72971_10151385368241355_2050420389_nAs the media has been very cognizant of pointing out all week, Sunday, February 9th marks the 50th Anniversary of the night the Beatles stepped on stage at the Ed Sullivan Theater in Manhattan and destroyed America – one sobbing, hormone filled teenager at a time. It was a typical scenario that had become de rigueur to Rock and Roll dating back to the Elvis Presley hip swivel and even Frank Sinatra simmering blue-eyed allure before him. The media and parents alike were quick to write these four Liverpool lads off as yet another passing adolescent fad. But they were so wrong.

Beatles_Zsa ZsaThis time it was different. These weren’t the Bobby-boppers (Rydell, Darren, Curtola). This tidal wave wasn’t just about wet panties and rebels with hard-ons. This was a counter-culture invasion of North America ripe with changes in hairstyles, clothing and especially music. Post-1964 pop music is rife with the direct influence of the Fabs – many of the musicians we now hold in high esteem strapped on a guitar 10 minutes after that last resounding chord of “I Want To Hold Your Hand” faded into the night. Within weeks bands were being formed and rock and roll began transforming before The Beatles had left the US and back to their already hectic touring lives – over-turning pop culture one country at a time like the Romans before them; Altering everything except the colour of the sky and the grass below them (though, in time, the Beatles’ embrace of psychedelics would have an effect on that too).

Admittedly I did not experience the Beatles in real-time. I was alive during their existence but too young to appreciate anything they did. However, I do have a very faint memory of hearing “Ticket To Ride” on the car radio. It certainly couldn’t have been while it was on the charts ‘cause that would mean I was 2 years old. I do, however, clearly recall hearing “Hey Jude” a LOT on the radio – I would have been 5 ½.
The Beatle bug hit me in 1976.

Hollywood BowlThe Fab Four’s deal with Capitol Records in North America was set to expire and the label negotiated a renewal that included a bigger commitment to repackaging their catalogue and to exploiting the vaults. It would be another year before the new Beatlemania would strike with Live At The Hollywood Bowl, and ‘Rarities’. But it was 1976’s ‘Rock And Roll Music’ – on the heels of McCartney’s re-domination of the charts with “Let ‘Em In” and “Silly Love Songs” – that made Baby Boomers start buying records by their heroes again.  Who’d have believed that 10 years after its initial release on ‘Revolver’  the song “Got To Get You into My Life” would be cracking the charts for the first time ever?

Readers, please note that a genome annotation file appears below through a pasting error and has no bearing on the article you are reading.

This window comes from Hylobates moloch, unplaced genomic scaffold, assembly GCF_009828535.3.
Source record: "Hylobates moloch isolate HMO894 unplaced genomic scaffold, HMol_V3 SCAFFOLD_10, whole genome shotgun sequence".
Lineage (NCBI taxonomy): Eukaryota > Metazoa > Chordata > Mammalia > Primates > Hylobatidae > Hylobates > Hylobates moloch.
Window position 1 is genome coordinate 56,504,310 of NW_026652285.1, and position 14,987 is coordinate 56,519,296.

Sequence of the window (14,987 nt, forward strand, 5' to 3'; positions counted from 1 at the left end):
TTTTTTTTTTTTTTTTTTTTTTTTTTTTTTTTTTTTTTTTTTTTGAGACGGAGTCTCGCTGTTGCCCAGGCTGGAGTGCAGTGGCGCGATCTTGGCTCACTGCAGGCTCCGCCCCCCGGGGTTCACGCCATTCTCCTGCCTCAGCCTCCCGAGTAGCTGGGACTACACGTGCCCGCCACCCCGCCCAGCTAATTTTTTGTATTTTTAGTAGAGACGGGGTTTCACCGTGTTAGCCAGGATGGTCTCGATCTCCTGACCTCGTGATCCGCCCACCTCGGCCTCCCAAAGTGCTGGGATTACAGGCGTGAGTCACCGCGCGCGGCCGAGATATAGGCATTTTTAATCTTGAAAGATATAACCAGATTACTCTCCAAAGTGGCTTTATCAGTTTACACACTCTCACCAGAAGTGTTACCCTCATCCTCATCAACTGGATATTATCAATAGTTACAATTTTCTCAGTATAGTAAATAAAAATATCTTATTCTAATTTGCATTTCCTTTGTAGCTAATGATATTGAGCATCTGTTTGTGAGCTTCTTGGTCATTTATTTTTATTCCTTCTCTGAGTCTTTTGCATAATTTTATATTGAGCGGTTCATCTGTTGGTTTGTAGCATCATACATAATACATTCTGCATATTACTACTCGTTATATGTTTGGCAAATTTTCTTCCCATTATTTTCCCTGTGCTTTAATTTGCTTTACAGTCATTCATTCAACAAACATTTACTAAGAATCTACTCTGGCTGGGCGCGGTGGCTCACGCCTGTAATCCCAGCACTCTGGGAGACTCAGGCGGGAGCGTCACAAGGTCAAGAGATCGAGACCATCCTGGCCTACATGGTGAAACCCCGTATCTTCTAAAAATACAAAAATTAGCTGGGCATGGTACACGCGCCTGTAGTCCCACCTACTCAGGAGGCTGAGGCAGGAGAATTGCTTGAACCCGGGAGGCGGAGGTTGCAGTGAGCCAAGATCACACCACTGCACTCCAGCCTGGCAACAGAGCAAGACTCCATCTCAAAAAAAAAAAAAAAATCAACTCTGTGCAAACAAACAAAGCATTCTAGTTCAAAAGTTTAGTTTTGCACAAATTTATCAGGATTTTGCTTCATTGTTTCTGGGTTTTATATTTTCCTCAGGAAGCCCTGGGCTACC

RnRMusicI received the gatefold 2LP Rock And Roll Music for my 13th birthday that year. It glistened from its tinfoil sheen which I eventually dropped and scratched on the front patio step while trying to impress the girl next door. To this day “Helter Skelter” skips at the “do-you-don’t-you-want-me-to-love you” part (which is what I was trying to ask that girl next door). The cover was decked out with artwork that seemed to suggest that the Beatles were 1950s sensations: wing-tipped Cadillacs, jukeboxes and soda fountains – all symbols of an innocent era that died with the assassination of JFK in 1963 – all memorable historical hallmarks prior to the Beatles getting off that airplane in New York in February of 1964. The anachronism of those images was lost on the art department at Capitol Records, it seems – John Lennon would later write a scathing letter to Capitol condemning them for misrepresenting the band’s image. And it’s still debatable whether Capitol’s decision to call the album ‘Rock And Roll Music’ at the same time as another former act, The Beach Boys, released a remake of the Chuck Berry song that the album was named after – in the same summer – was a deliberate F-U to the band, an unfortunate accident, or an ill-conceived marketing strategy (I pick the latter).

Early BeatlesRebranding the Beatles legacy of Top 40 hits as ’50s-styled “Rock And Roll” seems incredulous now. They were once a teen pop act and then grew into a serious songwriting pop entity. They stopped being a tried-and-true Bill Haley & The Comets type R’n’R band the minute they left the hellfire Star Club in Germany and Brian Epstein stuck them in charcoal grey collarless jackets and stove-pipe pants. Even a non-savvy 13 year-old like me could see that.

But the brilliance of picking the band’s ‘rockers’ as a compilation was second to none save for the inclusion of “Helter Skelter” which was not so much a rock song as a pre-cursor to heavy metal. Pitting McCartney’s Little Richard impressions against John Lennon’s Gene Vincent bravado was the first sign that the two Fabs had more in common than previously believed. And the importance of Ringo’s contribution was immediately re-written with a choice selection of cover tunes – “Boys”, “Matchbox”, et al  – otherwise relegated to reverb soaked album filler on the American repackaged versions of Beatles albums post-1964. George, alas, still received short-shrift as he had during his entire tenure with the band.